April 15, 2011
Uganda President Yoweri Museveni may have just rekindled opposition leader Kizza Besigye’s dimming political star.
Besigye who lost in a landslide in February’s presidential elections was all but down to his last roll of the political die, unable to attract a hundred people to demonstrate against what he said was yet another rigged election. Opposition members were urging him to step aside to make room for new blood.
On Thursday, however, he was shot in the hand by the much-dreaded army during his second walk-to-work campaign in a week to protest soaring inflation. Within hours pictures were circulating on the web of Besigye at Kampala a sling and a bandage the size of a boxing glove, drawing sympathy even from non-supporters.
Museveni’s heavy-handedness defied the lesson he seemed to learn following his rigged victory against Besigye in their 2006 face-off: that unjustly persecuting your political enemies will just turn them into martyrs. In 2005 he accused Besigye of rape and treason and millions flocked to Besigye’s defense. In 2011, as a presidential adviser told me, the regime thought it wiser to adopt a non-confrontational approach and simply outspend the opposition – a hundred-to-one by some estimates.
But the grudge between Museveni and his doctor during the bush wars is personal; emotion overtook logic. And the former rebel fighter reverted to his militaristic instinct and applied overwhelming force in his quest for unchallenged power.
That threat of annihilation was on full display and worked frighteningly well during the election lead-up, with new security members briskly “trained” and dispatched for service around the country, resulting in a largely violence-free contest in sharp contrast to the previous two presidential elections.
But security forces have lingered, taking over parks, turning abandoned shop blocks into sleeping quarters, pitching tents in dusty lots, cordoning off city streets, cruising in pickup trucks mounted with machine guns, loafing in riot gear outside police stations. The regime has disallowed every proposed opposition gathering in recent months, even tear-gassing and beating a few dozen protesters in downtown market.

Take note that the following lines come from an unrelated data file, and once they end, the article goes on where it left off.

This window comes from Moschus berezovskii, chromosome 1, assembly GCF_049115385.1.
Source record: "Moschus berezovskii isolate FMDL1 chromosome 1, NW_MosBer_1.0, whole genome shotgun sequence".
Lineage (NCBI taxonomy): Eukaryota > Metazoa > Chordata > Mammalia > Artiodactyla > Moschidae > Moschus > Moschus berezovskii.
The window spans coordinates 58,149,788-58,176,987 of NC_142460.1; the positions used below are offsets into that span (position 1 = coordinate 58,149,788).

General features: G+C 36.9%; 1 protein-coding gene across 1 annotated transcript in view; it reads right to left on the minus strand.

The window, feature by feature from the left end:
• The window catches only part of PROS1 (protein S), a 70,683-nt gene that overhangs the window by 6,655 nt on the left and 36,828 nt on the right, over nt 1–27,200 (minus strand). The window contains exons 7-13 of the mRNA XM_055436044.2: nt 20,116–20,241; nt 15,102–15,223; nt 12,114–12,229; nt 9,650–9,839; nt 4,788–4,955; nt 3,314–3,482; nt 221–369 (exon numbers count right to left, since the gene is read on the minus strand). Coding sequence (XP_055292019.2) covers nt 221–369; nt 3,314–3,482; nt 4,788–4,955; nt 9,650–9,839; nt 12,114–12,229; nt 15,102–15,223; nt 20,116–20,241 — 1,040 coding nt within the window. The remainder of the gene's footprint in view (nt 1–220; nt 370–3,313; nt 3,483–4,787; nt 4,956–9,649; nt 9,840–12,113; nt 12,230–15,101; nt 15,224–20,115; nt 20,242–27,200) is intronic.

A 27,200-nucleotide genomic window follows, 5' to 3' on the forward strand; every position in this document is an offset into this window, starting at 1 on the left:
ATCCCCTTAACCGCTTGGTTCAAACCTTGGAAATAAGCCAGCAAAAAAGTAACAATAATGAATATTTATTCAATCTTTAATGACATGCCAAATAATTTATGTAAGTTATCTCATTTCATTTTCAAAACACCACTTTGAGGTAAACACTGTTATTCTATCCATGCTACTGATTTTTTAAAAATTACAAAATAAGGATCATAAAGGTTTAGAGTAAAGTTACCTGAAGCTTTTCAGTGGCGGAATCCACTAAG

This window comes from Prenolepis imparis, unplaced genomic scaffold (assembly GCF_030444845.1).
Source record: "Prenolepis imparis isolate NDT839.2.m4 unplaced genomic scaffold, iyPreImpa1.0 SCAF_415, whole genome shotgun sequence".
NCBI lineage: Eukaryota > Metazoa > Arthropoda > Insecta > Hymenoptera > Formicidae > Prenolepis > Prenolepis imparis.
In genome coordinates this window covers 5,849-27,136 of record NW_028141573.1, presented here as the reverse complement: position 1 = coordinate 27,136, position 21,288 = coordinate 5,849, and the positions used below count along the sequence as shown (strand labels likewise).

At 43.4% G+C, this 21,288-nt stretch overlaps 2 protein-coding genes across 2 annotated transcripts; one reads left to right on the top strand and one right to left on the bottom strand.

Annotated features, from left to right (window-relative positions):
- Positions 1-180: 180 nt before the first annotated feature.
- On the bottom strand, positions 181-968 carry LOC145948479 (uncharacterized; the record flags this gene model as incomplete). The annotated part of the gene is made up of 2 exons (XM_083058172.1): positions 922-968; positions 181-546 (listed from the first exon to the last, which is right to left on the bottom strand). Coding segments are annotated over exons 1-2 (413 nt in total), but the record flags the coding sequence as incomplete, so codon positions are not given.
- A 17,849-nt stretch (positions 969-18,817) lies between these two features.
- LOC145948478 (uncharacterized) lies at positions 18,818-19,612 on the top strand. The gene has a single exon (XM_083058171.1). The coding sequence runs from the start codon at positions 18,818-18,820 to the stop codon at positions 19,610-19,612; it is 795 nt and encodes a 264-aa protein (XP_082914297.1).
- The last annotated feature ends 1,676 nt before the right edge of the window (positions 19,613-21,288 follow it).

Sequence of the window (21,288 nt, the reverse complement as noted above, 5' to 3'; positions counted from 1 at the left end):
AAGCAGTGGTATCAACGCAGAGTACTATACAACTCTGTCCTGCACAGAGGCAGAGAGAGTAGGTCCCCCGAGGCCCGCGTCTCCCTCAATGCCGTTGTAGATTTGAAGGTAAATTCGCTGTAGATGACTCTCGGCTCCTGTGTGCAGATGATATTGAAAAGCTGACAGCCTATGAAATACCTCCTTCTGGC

A few-week clamp-down to ensure stability at the time of elections, fine said the public. But with the security presence unchanged months afterwards, Uganda is, as the head of the law society noted this week, starting to feel like a police state.
Ugandans have grown tired.
Whatever you think of his motives, Besigye’s walk-to-work campaign shrewdly exploited that exasperation, while addressing the government’s “concern” that a mass mob would unleash chaos – the regime’s stated rationale for repeatedly denying demonstration permits.
Walk-to-work had no single starting and ending point: you walk from your residence to your place of employment, meeting government concerns and at the same time potentially expanding the campaign’s scope and impact.
Walk-to-work was also decidedly inclusive: inflation transcends tribe, clan and political affiliation.
Furthermore, it had a peaceful, innocuous, professional, and economically responsible if not environmentally friendly and healthy ring to it, captured in its very name.
The ruling regime struggled to frame the fiasco as an attempt by the opposition “to disrupt movements along highways so that business in town would come to a standstill, leading the country to hate the government” (Ministry of Internal Affairs Kirunda Kivejina).
But calling in the army to whack people walking to work, and shooting one man in the hand for it painted a different portrait, one the government finds itself a pains to brush over.